Lumps and Swellings
Lumps / Swellings
A common presenting symptom is of noticing a lump in the neck. Due to the complicated nature of the anatomy of the neck (see Head and Neck Structure and Function) there are numerous possible structures that a lump could arise from. The lump could be benign (not cancer) or malignant (cancer).
Ultrasound is an excellent way of investigating neck lumps and looking at the thyroid gland. The cause of the lump and the site it has arisen from can usually be identified.
The scan is similar to pregnancy scans and is entirely painless. A gel is placed onto the skin and a doctor moves the probe across the skin while looking at the images on a monitor. On occasions the doctor may decide that a fine needle aspiration is necessary to obtain more information (see below)
Computed tomography (CT) is a medical imaging method using X-ray tomography created by computer processing. It provides important diagnostic information in various anatomical planes. The main advantage over MRI scanning is that it demonstrates bone as well as soft tissue features. A temporal bone CT scan will therefore show details of sinus and jaw bone problems. Airway problems and head and neck cancers are well demonstrated on CT scanning.
The scanning technique involves lying still with the head in a medical “hair-dryer” capsule for approximately 20 minutes. It is a completely painless procedure.
Sometimes it is necessary to take a tissue sample from a skin lesion or lesion in the mouth or throat.
This can often be done in clinic, but occasionally a hospital admission with general anaesthetic is required. If it is performed in clinic, local anaesthetic is first injected to numb the area. Then a sample is taken with either a small punch or forceps. There may be a small amount of bleeding which usually settles quickly. The sample has to be processed and then carefully examined by a doctor called a histologist afterwards. This means the result may take several days to come back.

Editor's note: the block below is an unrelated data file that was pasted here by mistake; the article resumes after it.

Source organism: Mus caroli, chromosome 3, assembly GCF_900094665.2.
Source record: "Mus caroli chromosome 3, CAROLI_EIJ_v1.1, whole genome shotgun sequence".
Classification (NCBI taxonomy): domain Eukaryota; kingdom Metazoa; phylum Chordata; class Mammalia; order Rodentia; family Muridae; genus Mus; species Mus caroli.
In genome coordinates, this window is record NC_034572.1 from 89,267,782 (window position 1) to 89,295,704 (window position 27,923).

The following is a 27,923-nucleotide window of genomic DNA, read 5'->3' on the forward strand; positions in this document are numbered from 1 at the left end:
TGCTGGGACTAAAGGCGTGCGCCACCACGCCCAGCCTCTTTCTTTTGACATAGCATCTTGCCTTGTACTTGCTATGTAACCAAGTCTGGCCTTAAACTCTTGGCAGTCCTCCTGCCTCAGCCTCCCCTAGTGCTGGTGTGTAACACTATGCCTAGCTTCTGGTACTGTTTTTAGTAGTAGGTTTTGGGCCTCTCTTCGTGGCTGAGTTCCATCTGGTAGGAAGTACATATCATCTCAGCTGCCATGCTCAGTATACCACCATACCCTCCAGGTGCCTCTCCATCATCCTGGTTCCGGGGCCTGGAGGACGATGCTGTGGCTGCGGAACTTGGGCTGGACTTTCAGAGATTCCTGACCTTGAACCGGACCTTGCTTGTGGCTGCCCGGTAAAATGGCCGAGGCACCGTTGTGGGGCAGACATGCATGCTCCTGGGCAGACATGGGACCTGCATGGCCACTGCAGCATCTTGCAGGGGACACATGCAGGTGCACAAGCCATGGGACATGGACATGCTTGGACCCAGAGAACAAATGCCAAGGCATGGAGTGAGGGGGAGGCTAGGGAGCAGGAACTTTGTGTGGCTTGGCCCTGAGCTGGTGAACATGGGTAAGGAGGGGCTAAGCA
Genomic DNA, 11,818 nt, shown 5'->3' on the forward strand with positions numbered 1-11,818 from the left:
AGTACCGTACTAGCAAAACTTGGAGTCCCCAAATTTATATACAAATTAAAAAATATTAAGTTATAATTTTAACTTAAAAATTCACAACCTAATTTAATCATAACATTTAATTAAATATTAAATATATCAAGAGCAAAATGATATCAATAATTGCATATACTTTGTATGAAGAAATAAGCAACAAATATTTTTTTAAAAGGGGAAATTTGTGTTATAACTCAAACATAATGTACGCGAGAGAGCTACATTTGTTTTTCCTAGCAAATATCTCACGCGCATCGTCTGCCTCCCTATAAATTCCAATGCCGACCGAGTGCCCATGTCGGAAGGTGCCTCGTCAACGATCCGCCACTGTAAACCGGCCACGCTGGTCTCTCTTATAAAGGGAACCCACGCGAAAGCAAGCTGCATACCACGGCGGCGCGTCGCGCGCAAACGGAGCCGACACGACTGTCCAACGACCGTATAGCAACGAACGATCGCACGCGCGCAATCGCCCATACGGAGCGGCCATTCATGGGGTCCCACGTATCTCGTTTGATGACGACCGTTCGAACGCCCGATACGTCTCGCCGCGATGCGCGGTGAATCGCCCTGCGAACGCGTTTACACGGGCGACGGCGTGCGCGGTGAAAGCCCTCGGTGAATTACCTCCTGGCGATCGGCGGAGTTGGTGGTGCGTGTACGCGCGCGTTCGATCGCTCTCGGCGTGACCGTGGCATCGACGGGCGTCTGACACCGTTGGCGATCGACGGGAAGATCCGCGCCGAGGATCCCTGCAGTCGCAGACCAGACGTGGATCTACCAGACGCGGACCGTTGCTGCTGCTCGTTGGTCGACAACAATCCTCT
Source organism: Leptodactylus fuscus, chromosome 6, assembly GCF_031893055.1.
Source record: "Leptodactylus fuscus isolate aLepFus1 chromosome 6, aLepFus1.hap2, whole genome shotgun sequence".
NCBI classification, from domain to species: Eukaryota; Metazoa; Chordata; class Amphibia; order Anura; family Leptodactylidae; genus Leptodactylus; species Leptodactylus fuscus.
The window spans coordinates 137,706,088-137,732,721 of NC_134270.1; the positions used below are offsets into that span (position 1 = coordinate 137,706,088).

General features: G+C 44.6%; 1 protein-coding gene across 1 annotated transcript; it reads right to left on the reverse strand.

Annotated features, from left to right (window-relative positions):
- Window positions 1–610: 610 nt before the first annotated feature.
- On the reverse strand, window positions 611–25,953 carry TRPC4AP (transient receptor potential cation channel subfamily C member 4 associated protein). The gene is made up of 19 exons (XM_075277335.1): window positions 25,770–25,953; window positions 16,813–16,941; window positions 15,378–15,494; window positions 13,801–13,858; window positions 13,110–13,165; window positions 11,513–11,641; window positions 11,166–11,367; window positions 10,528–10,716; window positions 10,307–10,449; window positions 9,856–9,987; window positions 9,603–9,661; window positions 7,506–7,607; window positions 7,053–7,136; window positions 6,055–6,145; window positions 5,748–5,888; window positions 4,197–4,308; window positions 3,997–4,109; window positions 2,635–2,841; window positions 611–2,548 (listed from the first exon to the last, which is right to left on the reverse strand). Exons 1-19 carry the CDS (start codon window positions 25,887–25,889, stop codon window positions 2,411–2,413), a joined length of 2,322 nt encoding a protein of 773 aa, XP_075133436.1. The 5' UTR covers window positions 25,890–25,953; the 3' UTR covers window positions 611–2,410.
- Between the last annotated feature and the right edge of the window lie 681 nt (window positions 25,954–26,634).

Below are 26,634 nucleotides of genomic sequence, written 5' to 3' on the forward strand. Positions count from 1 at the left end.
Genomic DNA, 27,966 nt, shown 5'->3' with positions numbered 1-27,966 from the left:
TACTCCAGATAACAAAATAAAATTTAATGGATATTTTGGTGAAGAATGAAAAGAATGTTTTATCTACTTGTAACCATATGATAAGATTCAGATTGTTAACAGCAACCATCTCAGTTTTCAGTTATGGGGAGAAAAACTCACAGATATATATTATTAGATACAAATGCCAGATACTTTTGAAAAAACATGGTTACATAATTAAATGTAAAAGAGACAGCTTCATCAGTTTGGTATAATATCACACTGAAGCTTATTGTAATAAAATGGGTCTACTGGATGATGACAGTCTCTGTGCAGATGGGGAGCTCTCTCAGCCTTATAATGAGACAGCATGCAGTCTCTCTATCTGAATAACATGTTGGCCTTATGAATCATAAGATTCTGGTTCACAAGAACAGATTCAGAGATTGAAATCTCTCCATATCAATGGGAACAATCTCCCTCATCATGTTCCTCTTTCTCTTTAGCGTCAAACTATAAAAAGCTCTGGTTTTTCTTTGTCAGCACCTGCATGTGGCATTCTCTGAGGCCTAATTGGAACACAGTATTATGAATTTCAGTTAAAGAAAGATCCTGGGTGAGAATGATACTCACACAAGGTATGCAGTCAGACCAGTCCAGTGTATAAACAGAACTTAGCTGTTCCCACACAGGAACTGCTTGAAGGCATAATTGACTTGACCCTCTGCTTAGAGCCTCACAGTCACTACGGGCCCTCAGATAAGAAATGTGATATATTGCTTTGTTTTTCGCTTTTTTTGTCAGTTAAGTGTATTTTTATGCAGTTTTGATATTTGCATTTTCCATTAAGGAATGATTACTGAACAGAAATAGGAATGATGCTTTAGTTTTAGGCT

Fine Needle Aspiration (FNA) Biopsy
Neck and thyroid lumps may be easily palpated and seen on scans, but frequently it is necessary to take a sample of cells from the lump to determine its exact nature. FNA can often distinguish between benign and malignant neck lumps and cysts.
FNA is often performed with ultrasound guidance to ensure that an accurate sample is taken. Local anaesthetic is usually injected to numb the skin, and then a thin needle is inserted through the skin into the lump. The needle may need to be moved in and out of the lump 3-4 times to obtain an adequate sample and is then withdrawn from the skin. A small amount of bleeding can occur briefly afterwards and occasionally some tenderness or bruising can last a few days. The sample has to be processed and then carefully examined by a doctor called a cytologist afterwards. This means the result may take several days to come back. Occasionally the sample may be inadequate and a repeat sample may be required. This occurs in less than 10% of samples.
There are numerous tests that can be performed on a single blood sample to diagnose many diseases.
Despite a large number of tests being requested, usually only one sample of blood is required. A very small needle is used to draw a few mls of blood from a vein just under the skin. Usually this is taken from the arm. Anaesthetic cream can be used first if requested but is not generally required. Depending on the tests the results may take from a few hours to several days to be processed.Book Appointment